Controversy surrounds statehood bid

From the news reports and speculations on Palestine’s petition for United Nations statehood, it seems Palestine’s possible statehood could still happen even though the United States is likely to veto it.
However, the bigger issue here seems to be what would become of the Israeli-Palestinian situation if Palestine’s bid is accepted.
Would Palestine’s statehood be the catalyst to stop both sides from dilly-dallying, and encourage faster progress in settling the issue of boundaries and the people? Or is this bid a way for Palestine to make an attempt at establishing an independent state while bypassing negotiations, as Israel and the U.S. seem to feel?
The Palestinian government wants to protect the rights of its people. For them, UN statehood is the closest thing the nation can get to a guarantee that its opinion will be accepted.
At the same time, a Palestinian political party, Hamas, is against the bid; it believes the state of Israel should not be recognized alongside a Palestinian state.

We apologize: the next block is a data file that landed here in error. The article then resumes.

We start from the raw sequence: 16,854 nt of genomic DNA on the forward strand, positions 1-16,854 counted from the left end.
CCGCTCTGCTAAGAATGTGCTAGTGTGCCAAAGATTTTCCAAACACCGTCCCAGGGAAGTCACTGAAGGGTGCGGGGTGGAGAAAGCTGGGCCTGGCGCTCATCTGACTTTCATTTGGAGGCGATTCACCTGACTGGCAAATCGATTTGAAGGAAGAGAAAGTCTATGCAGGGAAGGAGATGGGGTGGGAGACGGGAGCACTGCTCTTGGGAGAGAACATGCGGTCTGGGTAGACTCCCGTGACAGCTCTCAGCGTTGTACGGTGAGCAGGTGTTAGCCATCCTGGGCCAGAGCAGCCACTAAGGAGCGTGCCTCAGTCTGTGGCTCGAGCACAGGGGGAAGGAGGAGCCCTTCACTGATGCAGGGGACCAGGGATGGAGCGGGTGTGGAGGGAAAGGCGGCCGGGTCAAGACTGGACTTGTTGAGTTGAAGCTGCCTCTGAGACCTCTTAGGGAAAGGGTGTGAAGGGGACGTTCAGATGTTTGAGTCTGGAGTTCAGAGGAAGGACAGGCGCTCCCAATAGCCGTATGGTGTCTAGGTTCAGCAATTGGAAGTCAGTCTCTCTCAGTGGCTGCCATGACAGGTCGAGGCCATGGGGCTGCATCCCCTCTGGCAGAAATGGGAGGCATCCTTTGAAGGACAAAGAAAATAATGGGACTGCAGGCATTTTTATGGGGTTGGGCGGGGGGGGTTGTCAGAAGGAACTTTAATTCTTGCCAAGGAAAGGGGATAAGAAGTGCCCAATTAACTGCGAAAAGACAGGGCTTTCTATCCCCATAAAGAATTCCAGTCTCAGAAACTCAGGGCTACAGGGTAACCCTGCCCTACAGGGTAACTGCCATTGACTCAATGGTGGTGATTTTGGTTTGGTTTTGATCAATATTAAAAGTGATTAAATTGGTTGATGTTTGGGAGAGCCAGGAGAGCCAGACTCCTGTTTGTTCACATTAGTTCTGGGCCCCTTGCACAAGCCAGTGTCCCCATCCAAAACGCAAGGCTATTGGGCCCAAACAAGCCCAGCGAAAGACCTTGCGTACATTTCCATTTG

Neither method bodes well for future negotiations from either side.
Even now, Israel is discussing the idea of an interim solution that would allow Palestine to establish their state with existing borders. But it seems that for the moment, Palestine wants nothing less than statehood.
Most agree that compromise needs to be involved for an ideal situation; it is questionable if Palestine will be as willing to negotiate with Israel if their bid is accepted. Both parties have stopped direct negotiations plenty of times before.
If Palestine wants to use the UN statehood to make sure their voice is heard, then perhaps the UN should attach guidelines to Palestine’s possible statehood to prevent either side from tackling the settlement and military issues without negotiation.
Treaties created during this conflict have both succeeded and failed. Maybe the resolution this time lies in the way the two nations react to this possible change.

Esther Pang is a junior majoring in print journalism.

September 28, 2011


Esther Pang

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